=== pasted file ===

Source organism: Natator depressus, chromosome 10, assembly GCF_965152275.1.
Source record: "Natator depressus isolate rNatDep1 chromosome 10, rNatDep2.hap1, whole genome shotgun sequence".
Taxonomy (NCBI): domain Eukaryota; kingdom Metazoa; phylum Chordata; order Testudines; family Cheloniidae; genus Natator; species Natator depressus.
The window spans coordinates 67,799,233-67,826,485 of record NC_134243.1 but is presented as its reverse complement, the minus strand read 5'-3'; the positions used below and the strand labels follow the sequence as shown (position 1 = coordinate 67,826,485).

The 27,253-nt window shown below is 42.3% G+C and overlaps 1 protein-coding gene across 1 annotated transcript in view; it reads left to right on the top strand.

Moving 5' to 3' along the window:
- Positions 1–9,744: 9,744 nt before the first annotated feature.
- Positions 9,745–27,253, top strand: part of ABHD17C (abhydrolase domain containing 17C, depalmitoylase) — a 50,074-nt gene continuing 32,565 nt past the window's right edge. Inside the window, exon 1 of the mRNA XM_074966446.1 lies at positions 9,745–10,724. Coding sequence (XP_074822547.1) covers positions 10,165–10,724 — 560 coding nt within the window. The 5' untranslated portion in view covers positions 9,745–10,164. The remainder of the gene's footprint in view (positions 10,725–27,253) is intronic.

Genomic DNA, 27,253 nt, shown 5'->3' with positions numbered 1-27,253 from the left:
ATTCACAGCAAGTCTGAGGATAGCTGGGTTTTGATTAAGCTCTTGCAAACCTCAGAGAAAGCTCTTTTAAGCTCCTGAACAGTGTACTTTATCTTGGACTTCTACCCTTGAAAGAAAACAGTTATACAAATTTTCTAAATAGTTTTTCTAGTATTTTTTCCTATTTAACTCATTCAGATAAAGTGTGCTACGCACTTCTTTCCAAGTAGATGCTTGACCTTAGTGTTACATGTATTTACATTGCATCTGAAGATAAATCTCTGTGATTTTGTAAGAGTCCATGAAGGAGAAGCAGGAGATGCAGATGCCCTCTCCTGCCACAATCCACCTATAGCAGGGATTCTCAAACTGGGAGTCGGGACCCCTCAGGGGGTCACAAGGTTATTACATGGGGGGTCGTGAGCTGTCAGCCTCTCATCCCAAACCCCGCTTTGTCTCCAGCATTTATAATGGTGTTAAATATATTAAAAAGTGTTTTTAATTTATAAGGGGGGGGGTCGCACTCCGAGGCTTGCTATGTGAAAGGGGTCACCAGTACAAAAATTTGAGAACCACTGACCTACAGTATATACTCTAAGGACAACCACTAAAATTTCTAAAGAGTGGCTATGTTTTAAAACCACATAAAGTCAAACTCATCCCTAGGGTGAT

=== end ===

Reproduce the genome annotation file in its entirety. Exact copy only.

Source organism: Natator depressus, chromosome 10, assembly GCF_965152275.1.
Source record: "Natator depressus isolate rNatDep1 chromosome 10, rNatDep2.hap1, whole genome shotgun sequence".
Taxonomy (NCBI): domain Eukaryota; kingdom Metazoa; phylum Chordata; order Testudines; family Cheloniidae; genus Natator; species Natator depressus.
The window spans coordinates 67,799,233-67,826,485 of record NC_134243.1 but is presented as its reverse complement, the minus strand read 5'-3'; the positions used below and the strand labels follow the sequence as shown (position 1 = coordinate 67,826,485).

The 27,253-nt window shown below is 42.3% G+C and overlaps 1 protein-coding gene across 1 annotated transcript in view; it reads left to right on the top strand.

Moving 5' to 3' along the window:
- Positions 1–9,744: 9,744 nt before the first annotated feature.
- Positions 9,745–27,253, top strand: part of ABHD17C (abhydrolase domain containing 17C, depalmitoylase) — a 50,074-nt gene continuing 32,565 nt past the window's right edge. Inside the window, exon 1 of the mRNA XM_074966446.1 lies at positions 9,745–10,724. Coding sequence (XP_074822547.1) covers positions 10,165–10,724 — 560 coding nt within the window. The 5' untranslated portion in view covers positions 9,745–10,164. The remainder of the gene's footprint in view (positions 10,725–27,253) is intronic.

Genomic DNA, 27,253 nt, shown 5'->3' with positions numbered 1-27,253 from the left:
ATTCACAGCAAGTCTGAGGATAGCTGGGTTTTGATTAAGCTCTTGCAAACCTCAGAGAAAGCTCTTTTAAGCTCCTGAACAGTGTACTTTATCTTGGACTTCTACCCTTGAAAGAAAACAGTTATACAAATTTTCTAAATAGTTTTTCTAGTATTTTTTCCTATTTAACTCATTCAGATAAAGTGTGCTACGCACTTCTTTCCAAGTAGATGCTTGACCTTAGTGTTACATGTATTTACATTGCATCTGAAGATAAATCTCTGTGATTTTGTAAGAGTCCATGAAGGAGAAGCAGGAGATGCAGATGCCCTCTCCTGCCACAATCCACCTATAGCAGGGATTCTCAAACTGGGAGTCGGGACCCCTCAGGGGGTCACAAGGTTATTACATGGGGGGTCGTGAGCTGTCAGCCTCTCATCCCAAACCCCGCTTTGTCTCCAGCATTTATAATGGTGTTAAATATATTAAAAAGTGTTTTTAATTTATAAGGGGGGGGGTCGCACTCCGAGGCTTGCTATGTGAAAGGGGTCACCAGTACAAAAATTTGAGAACCACTGACCTACAGTATATACTCTAAGGACAACCACTAAAATTTCTAAAGAGTGGCTATGTTTTAAAACCACATAAAGTCAAACTCATCCCTAGGGTGAT